The Supreme Court today commenced final hearing on pleas of hotel and restaurant owners challenging a Maharashtra law imposing new restrictions on licensing and functioning of dance bars in the state.
The Supreme Court today commenced final hearing on pleas of hotel and restaurant owners challenging a Maharashtra law imposing new restrictions on licensing and functioning of dance bars in the state. A bench of justices A K Sikri and Ashok Bhushan was told by the petitioners that the state government has tried to circumvent a previous order of the apex court by bringing in the new law on conditions for operation of dance bars.
Senior advocate Jayant Bhushan, appearing for hotel and restaurant owners, said the state government has adopted an attitude that they will not permit operations of dance bars irrespective of orders passed by the apex court. He said that for years state government has been putting some conditions or others to prevent operation of dance bars in the state.
“Even after the apex court direction, they have not issued licenses to 81 applicants. And the three licenses, which were granted after the court’s prodding, were revoked later by authorities saying there was no NOC from fire officer,” Bhushan said. He added that the new law — the Maharashtra Prohibition of Obscene Dance in Hotels, Restaurants and Bar Rooms and Protection of Dignity of Women (Working therein) Act, 2016 — has been challenged by several petitioners in separate pleas.
“When the old law was quashed, they came out with a new law. When the conditions were stayed, they came out with some new conditions. Come what may, they won’t let the dance bars to work. This is their attitude,” he said. The hearing remained inconclusive and would continue tomorrow.
On March 28, the apex court had directed the state government to apprise it about the status of applications by hoteliers for licences to open dance bars in the state and sought its reply on plea by bar girls challenging some of the provisions of a new law regulating the functioning of these niteries. The top court said it will hear the matter in detail and listed it for final hearing.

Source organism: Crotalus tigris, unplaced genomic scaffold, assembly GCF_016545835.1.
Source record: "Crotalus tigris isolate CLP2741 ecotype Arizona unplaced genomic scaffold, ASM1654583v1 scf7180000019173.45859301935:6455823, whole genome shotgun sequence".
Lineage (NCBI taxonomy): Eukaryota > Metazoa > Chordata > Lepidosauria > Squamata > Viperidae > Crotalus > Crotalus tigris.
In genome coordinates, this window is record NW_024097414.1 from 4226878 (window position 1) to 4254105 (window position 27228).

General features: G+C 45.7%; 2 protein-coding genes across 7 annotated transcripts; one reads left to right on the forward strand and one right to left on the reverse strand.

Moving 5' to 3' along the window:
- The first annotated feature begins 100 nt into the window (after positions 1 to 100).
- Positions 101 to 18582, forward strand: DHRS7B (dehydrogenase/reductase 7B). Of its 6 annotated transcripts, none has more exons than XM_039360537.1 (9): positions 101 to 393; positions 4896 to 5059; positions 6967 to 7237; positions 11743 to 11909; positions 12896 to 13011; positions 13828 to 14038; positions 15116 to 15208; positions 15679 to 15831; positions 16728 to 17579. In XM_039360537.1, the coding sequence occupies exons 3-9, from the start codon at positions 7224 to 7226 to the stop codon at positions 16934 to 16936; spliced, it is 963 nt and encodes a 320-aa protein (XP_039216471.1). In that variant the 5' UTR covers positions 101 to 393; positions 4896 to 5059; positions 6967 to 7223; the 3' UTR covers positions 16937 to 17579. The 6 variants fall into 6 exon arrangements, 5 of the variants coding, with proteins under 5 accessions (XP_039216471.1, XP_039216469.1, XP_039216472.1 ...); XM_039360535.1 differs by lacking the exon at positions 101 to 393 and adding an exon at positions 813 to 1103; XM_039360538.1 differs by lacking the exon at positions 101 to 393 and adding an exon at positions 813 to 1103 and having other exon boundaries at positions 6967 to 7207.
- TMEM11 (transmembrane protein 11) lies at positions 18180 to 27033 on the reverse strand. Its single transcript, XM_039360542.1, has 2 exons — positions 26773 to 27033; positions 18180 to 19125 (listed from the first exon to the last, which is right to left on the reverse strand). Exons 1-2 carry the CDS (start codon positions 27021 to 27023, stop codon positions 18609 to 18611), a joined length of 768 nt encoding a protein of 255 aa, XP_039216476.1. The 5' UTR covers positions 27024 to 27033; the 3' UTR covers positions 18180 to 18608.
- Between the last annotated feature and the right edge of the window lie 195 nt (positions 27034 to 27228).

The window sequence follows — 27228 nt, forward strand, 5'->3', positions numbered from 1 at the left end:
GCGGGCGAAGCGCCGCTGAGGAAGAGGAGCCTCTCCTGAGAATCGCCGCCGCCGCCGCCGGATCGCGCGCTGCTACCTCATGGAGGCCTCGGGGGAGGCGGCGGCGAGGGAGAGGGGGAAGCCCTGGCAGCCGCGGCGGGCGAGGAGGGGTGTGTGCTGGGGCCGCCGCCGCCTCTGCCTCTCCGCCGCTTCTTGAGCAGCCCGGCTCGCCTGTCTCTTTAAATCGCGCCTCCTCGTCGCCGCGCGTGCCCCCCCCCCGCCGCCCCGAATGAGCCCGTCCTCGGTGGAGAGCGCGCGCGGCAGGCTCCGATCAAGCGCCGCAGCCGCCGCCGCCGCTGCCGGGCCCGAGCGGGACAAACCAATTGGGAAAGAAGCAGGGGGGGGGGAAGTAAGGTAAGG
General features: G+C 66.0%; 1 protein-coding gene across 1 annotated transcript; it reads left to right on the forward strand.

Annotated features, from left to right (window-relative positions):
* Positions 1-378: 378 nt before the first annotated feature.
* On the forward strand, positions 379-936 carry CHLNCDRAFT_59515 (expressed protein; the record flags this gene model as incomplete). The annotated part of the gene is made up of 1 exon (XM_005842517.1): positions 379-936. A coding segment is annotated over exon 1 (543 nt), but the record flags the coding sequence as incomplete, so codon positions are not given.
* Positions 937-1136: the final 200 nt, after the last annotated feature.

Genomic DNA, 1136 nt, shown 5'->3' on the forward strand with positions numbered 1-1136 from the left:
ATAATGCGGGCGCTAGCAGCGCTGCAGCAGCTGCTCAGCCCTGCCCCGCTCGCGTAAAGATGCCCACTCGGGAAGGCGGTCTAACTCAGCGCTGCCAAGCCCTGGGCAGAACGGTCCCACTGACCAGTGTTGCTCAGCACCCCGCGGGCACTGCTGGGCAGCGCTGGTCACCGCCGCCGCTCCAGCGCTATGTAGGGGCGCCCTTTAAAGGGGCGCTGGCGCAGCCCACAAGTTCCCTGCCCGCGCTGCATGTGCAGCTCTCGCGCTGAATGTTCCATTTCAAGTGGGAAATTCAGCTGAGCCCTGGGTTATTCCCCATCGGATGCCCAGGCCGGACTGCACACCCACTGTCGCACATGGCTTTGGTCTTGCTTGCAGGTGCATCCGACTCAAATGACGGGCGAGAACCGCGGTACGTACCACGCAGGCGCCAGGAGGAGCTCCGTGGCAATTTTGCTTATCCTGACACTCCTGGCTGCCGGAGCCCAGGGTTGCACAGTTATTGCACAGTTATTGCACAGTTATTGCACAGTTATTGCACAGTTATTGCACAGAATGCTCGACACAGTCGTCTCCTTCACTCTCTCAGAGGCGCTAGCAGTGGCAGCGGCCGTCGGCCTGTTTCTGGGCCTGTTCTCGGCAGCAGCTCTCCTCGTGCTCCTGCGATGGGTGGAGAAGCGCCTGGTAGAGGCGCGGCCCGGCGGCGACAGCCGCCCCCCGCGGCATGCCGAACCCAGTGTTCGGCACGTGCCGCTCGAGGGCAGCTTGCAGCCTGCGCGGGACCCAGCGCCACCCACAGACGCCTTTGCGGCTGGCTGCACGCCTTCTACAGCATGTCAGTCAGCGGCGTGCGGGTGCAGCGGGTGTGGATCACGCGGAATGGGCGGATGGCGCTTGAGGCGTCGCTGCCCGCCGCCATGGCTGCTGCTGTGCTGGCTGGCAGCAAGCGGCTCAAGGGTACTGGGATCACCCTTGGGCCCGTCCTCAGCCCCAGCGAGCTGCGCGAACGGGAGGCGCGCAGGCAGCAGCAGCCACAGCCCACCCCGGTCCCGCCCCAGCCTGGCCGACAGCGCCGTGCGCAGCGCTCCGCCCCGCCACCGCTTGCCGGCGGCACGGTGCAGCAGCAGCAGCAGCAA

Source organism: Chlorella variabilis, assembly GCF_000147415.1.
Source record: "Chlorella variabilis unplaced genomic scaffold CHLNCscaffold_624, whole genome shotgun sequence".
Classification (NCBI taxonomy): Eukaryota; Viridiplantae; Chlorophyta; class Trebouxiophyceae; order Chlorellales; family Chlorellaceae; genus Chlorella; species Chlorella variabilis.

The apex court had earlier asked the state government to file an affidavit on the plea of bar girls and the status of applications for opening of new dance bars. On January 11, last year, the apex court had directed the Maharashtra government to expeditiously decide the pending applications for licences to open dance bars under the old rules and the directions issued by the court from time to time.
The court had asked the authorities to keep in mind an order of November 24, 2016, in which it had asked the applicants, who have not been granted licence, to submit their applications to the authority to get the licence, and said the licences should be given to them on grounds of parity with those who have already been given.
The Maharashtra government, in an affidavit filed before the court, had earlier defended the operation of a new law meant to regulate licensing and functioning of dance bars in the state. “It was observed that such dances were derogatory to the dignity of women and were likely to deprave, corrupt or injure public morality,” the state government had said in its reply.
“It was also brought to the notice of the state government that the places where such dances were staged were used as places for immoral activities and also as a place for solicitation for the purpose of prostitution,” it had said.
The state government said that prevention of obscenity in public places is a part of public policy in India and was reflected in provision of Indian Penal Code (IPC).
“Maharashtra Prohibition of Obscene Dance in Hotels, Restaurants and Bar Rooms and Protection of Dignity of Women (working therein) Act, 2016 gives effect to such Public Policy,” it had said.